Sixteen-year-old Robert arrives home late. Without a word to his dad, he goes up to his bedroom. Robert is never seen alive again.
A body is soon found on the coast of the Scottish Highlands. Detective Inspector Monica Kennedy stands by the victim in this starkly beautiful and remote landscape. Instinct tells her the case won’t begin and end with this one death.
Meanwhile, Inverness-based social worker Michael Bach is worried about one of his clients whose last correspondence was a single ambiguous text message; Nichol Morgan has been missing for seven days.
As Monica is faced with catching a murderer who has been meticulously watching and waiting, Michael keeps searching for Nichol, desperate to find him before the killer claims another victim.
Title: From the Shadows | Author: GR Halliday | Series: Monica Kennedy #1| Publisher: Harvill Secker | Pages: 432 | ISBN: 9781787301412| Publication date: 18th April 2019| Source: Netgalley
I tend to write reviews in my head when I’m reading a book and the one for ‘From the Shadows’ changed multiple times. At first it was “2 stars, badly written, DNF”, then it was “3 stars, competent but painfully familiar”, but towards the end it was “4 stars, this is actually really good”. It’s fair to say then, that ‘From the Shadows’ is a mixed bag. Ultimately though, it was good enough that I’m eager to read GR Halliday’s next book.
The plot revolves around the abduction and murder of a teenage boy and the investigation of that crime by police detective, Monica Kennedy, and a social worker, Michael Bach. It took me some time to get into the book. The beginning has some good parts, the details of the abduction are chilling, but something about the prose really turned me off. The middle third worked better for me, but is a bit convoluted. The book is too long at almost 450 pages and I think this is where the editor’s knife was needed most. Fortunately, the final act is really gripping. A book that had seemed like an also ran finally found its feet. Plot and character development suddenly clicks into place and the result is great. A book I’d almost given up on became one I couldn’t put down.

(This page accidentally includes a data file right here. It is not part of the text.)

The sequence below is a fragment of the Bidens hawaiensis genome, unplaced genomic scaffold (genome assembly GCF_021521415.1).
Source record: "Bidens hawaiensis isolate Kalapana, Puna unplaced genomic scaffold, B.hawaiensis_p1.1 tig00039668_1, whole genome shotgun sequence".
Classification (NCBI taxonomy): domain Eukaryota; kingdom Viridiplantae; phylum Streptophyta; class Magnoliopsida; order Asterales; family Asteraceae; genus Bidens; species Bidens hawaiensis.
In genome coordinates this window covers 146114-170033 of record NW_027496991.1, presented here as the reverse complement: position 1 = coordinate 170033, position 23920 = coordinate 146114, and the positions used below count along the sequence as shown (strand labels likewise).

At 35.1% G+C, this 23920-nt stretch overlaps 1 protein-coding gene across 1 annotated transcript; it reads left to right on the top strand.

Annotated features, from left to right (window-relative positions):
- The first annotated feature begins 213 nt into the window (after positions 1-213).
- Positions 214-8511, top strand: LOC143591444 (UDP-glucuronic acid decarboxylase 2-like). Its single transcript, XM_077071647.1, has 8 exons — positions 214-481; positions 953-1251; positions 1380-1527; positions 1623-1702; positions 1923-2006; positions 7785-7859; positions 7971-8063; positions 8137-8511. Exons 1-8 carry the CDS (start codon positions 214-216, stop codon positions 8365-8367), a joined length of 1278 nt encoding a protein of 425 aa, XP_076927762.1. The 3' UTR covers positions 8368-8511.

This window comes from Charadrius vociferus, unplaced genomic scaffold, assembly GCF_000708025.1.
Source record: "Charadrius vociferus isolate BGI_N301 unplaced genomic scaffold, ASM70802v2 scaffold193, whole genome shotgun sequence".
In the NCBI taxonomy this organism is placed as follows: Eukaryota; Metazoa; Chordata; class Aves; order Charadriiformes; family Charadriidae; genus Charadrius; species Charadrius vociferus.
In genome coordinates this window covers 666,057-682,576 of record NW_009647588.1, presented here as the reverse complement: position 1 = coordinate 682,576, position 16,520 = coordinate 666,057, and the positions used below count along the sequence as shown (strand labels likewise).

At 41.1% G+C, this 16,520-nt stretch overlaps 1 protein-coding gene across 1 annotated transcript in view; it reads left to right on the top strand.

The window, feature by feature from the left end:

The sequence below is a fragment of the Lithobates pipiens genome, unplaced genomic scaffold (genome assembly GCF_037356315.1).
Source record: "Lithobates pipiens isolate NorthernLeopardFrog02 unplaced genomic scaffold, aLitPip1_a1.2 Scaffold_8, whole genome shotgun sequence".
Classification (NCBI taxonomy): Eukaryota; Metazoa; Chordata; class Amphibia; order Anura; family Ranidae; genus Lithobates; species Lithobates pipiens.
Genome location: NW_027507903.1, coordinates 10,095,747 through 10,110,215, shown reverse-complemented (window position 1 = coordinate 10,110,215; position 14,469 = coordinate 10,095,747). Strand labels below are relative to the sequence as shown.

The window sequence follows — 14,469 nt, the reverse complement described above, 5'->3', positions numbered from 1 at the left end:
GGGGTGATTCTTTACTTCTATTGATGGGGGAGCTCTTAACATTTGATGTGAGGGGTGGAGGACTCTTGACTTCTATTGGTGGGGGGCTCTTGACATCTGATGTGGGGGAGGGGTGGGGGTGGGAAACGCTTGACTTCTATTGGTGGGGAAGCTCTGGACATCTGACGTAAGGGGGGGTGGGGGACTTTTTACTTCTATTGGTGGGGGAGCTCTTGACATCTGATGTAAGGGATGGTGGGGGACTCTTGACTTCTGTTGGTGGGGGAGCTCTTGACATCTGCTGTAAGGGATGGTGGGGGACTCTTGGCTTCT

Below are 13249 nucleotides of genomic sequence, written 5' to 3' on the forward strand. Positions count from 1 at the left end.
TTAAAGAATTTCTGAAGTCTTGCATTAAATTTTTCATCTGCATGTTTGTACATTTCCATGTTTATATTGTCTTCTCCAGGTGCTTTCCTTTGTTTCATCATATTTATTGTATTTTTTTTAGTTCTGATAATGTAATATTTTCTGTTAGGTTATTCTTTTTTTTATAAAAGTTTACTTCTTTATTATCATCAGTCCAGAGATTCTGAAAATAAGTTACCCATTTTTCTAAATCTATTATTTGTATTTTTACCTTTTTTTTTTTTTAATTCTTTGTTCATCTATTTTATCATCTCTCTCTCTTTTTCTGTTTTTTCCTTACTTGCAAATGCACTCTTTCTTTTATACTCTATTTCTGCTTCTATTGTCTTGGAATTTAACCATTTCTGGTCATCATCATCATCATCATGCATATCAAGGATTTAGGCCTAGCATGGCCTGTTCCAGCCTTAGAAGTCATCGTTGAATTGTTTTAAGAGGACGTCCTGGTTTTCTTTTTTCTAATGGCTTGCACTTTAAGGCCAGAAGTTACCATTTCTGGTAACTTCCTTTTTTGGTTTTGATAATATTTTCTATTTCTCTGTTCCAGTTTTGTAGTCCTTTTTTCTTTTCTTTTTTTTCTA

I’m not sure why the book was such a rollercoaster for me. Looking back many of its strengths were clear from the start. It’s set in northern Scotland and Halliday makes good use of the location. Everything feels suitably remote and windswept and that lends the book a desperate atmosphere at times that works well. It has two strong leads in Kennedy and Bach. They are very different in many ways, but similar in their complex mix of determination and self doubt. The depiction of the villain and his crimes works well too, he is mysterious and his insanity is convincing enough to be genuinely disturbing. I think perhaps the problem is that the market for this kind of thing is so massively crowded at the moment that any book really has to shine to lift it’s head above the herd. ‘From the Shadows’ does that at times, but maybe not often enough.